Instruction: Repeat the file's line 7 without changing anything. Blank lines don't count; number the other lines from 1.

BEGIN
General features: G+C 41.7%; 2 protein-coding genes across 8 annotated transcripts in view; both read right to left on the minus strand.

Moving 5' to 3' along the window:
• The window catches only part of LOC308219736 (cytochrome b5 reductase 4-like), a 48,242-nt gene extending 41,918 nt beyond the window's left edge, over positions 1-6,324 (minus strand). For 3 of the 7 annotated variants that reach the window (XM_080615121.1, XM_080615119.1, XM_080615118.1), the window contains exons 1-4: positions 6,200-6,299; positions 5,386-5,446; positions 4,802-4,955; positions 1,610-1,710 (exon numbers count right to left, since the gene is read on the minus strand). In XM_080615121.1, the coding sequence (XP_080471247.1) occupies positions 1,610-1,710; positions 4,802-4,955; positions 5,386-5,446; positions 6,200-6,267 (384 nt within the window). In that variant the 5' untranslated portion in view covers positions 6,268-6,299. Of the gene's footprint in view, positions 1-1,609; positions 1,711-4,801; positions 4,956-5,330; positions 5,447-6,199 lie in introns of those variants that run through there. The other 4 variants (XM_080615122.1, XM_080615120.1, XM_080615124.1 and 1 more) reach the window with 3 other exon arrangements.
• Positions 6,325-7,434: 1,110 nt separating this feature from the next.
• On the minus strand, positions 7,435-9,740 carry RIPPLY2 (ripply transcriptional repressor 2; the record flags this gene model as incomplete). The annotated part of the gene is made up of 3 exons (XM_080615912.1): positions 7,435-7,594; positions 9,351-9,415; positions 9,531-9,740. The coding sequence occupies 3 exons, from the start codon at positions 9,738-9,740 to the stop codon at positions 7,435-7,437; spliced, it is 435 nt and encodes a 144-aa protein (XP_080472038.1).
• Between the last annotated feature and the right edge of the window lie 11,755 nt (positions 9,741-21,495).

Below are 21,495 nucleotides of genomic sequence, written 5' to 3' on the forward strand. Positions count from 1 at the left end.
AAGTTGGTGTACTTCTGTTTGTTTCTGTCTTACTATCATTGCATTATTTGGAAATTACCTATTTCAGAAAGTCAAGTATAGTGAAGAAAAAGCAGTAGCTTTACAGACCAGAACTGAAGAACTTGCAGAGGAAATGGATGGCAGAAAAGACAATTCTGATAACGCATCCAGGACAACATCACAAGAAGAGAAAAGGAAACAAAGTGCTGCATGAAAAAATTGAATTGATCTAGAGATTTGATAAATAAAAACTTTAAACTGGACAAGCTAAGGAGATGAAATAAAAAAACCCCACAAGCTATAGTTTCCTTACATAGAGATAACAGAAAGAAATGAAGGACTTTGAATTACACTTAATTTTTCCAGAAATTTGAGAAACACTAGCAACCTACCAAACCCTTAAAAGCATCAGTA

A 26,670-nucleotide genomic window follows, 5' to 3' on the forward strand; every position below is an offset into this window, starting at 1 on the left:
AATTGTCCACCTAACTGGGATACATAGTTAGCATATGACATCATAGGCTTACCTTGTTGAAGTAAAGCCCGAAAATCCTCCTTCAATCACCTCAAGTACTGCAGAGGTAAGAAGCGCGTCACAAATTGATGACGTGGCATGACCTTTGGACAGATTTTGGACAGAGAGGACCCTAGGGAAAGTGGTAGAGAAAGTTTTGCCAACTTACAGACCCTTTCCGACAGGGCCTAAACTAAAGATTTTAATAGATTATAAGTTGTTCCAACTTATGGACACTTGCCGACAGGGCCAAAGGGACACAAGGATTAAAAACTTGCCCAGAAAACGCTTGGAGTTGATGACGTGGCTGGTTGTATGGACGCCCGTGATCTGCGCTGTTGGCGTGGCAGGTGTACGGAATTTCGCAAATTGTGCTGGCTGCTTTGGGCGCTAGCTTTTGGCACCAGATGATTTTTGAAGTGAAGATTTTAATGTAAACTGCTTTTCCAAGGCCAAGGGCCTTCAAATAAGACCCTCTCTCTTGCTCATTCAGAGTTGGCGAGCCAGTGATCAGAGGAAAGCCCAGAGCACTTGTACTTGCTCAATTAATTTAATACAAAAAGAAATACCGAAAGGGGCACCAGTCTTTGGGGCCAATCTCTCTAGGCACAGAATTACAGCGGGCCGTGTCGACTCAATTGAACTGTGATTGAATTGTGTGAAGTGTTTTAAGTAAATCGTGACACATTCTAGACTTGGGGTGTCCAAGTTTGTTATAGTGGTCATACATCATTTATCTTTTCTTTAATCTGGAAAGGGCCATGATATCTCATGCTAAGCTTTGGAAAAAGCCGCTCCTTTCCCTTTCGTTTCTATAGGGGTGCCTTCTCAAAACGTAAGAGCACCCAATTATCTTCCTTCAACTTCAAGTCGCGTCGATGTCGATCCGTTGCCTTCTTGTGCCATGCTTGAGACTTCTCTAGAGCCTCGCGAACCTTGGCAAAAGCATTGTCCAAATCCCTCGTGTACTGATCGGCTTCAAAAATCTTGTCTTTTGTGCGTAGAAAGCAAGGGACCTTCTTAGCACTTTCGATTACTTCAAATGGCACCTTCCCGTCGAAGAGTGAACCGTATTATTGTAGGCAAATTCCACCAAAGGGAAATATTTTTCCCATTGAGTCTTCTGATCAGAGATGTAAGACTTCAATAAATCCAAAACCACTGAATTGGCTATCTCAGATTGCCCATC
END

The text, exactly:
Below are 21,495 nucleotides of genomic sequence, written 5' to 3' on the forward strand. Positions count from 1 at the left end.